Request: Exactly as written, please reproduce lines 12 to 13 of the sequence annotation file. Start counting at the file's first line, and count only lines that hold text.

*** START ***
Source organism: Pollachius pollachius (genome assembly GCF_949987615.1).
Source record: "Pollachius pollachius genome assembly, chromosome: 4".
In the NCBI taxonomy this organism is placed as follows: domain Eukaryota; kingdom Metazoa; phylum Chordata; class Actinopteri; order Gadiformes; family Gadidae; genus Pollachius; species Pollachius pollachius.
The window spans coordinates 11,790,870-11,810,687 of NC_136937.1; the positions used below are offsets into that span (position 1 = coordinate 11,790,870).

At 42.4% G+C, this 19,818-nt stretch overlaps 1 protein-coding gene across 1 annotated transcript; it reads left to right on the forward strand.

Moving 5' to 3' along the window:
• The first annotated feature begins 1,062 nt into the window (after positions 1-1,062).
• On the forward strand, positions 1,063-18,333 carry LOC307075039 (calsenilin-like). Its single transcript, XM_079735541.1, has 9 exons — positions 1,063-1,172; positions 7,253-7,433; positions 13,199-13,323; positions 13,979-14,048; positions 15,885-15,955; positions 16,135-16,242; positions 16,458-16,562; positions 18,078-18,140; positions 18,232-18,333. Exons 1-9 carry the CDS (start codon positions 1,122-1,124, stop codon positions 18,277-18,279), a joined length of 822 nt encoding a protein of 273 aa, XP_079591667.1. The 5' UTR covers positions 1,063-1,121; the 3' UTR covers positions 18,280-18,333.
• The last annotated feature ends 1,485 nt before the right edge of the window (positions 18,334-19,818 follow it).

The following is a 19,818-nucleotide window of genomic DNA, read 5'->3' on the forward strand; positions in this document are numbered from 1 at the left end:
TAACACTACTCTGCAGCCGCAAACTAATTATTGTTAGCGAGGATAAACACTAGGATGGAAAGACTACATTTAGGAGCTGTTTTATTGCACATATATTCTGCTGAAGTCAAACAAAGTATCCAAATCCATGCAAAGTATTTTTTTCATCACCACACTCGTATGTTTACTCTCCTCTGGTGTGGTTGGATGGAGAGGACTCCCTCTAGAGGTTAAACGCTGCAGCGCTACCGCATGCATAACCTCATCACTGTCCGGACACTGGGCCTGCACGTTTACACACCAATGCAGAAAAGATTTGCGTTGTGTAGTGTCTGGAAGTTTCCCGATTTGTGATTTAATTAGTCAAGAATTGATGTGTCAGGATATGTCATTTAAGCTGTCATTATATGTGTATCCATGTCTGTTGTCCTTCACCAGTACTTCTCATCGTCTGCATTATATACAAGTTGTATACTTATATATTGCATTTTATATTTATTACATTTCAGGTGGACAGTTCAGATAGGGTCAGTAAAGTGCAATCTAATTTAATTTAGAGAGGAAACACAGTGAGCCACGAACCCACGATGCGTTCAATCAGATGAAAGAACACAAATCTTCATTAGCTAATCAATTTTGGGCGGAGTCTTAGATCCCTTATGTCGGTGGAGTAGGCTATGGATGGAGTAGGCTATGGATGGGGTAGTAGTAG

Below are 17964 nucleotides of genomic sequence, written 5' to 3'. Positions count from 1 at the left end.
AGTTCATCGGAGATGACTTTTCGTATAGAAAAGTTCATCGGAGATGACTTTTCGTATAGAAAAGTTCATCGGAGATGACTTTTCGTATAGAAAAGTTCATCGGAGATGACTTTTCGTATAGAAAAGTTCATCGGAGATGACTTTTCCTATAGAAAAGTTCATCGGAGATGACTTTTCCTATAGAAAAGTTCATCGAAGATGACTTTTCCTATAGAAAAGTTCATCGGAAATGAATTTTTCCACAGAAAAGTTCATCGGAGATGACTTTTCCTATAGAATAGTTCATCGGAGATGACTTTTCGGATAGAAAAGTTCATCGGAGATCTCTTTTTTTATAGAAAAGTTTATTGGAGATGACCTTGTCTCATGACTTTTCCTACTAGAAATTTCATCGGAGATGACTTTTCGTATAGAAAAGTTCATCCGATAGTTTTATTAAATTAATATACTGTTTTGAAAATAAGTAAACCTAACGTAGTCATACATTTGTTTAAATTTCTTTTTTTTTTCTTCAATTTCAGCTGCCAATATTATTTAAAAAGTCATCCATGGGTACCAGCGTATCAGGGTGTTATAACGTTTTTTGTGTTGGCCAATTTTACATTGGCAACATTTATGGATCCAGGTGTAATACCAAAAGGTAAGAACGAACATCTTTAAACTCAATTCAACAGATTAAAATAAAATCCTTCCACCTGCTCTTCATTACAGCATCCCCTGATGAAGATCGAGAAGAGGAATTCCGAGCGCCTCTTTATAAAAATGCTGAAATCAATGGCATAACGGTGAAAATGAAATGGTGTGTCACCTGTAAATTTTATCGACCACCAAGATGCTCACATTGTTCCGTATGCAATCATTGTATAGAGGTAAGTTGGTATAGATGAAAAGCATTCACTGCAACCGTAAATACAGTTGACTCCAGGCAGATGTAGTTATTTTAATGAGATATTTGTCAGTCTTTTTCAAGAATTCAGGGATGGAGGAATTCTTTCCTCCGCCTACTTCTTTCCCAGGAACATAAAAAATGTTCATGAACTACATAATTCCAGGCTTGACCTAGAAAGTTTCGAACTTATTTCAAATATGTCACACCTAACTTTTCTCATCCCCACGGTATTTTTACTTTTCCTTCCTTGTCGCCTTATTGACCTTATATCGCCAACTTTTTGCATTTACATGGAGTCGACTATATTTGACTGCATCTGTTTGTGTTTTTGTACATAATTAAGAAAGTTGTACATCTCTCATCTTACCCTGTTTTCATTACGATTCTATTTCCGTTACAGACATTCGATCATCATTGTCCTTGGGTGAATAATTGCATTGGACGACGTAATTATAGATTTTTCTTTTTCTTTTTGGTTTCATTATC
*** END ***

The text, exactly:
Below are 17964 nucleotides of genomic sequence, written 5' to 3'. Positions count from 1 at the left end.
AGTTCATCGGAGATGACTTTTCGTATAGAAAAGTTCATCGGAGATGACTTTTCGTATAGAAAAGTTCATCGGAGATGACTTTTCGTATAGAAAAGTTCATCGGAGATGACTTTTCGTATAGAAAAGTTCATCGGAGATGACTTTTCCTATAGAAAAGTTCATCGGAGATGACTTTTCCTATAGAAAAGTTCATCGAAGATGACTTTTCCTATAGAAAAGTTCATCGGAAATGAATTTTTCCACAGAAAAGTTCATCGGAGATGACTTTTCCTATAGAATAGTTCATCGGAGATGACTTTTCGGATAGAAAAGTTCATCGGAGATCTCTTTTTTTATAGAAAAGTTTATTGGAGATGACCTTGTCTCATGACTTTTCCTACTAGAAATTTCATCGGAGATGACTTTTCGTATAGAAAAGTTCATCCGATAGTTTTATTAAATTAATATACTGTTTTGAAAATAAGTAAACCTAACGTAGTCATACATTTGTTTAAATTTCTTTTTTTTTTCTTCAATTTCAGCTGCCAATATTATTTAAAAAGTCATCCATGGGTACCAGCGTATCAGGGTGTTATAACGTTTTTTGTGTTGGCCAATTTTACATTGGCAACATTTATGGATCCAGGTGTAATACCAAAAGGTAAGAACGAACATCTTTAAACTCAATTCAACAGATTAAAATAAAATCCTTCCACCTGCTCTTCATTACAGCATCCCCTGATGAAGATCGAGAAGAGGAATTCCGAGCGCCTCTTTATAAAAATGCTGAAATCAATGGCATAACGGTGAAAATGAAATGGTGTGTCACCTGTAAATTTTATCGACCACCAAGATGCTCACATTGTTCCGTATGCAATCATTGTATAGAGGTAAGTTGGTATAGATGAAAAGCATTCACTGCAACCGTAAATACAGTTGACTCCAGGCAGATGTAGTTATTTTAATGAGATATTTGTCAGTCTTTTTCAAGAATTCAGGGATGGAGGAATTCTTTCCTCCGCCTACTTCTTTCCCAGGAACATAAAAAATGTTCATGAACTACATAATTCCAGGCTTGACCTAGAAAGTTTCGAACTTATTTCAAATATGTCACACCTAACTTTTCTCATCCCCACGGTATTTTTACTTTTCCTTCCTTGTCGCCTTATTGACCTTATATCGCCAACTTTTTGCATTTACATGGAGTCGACTATATTTGACTGCATCTGTTTGTGTTTTTGTACATAATTAAGAAAGTTGTACATCTCTCATCTTACCCTGTTTTCATTACGATTCTATTTCCGTTACAGACATTCGATCATCATTGTCCTTGGGTGAATAATTGCATTGGACGACGTAATTATAGATTTTTCTTTTTCTTTTTGGTTTCATTATC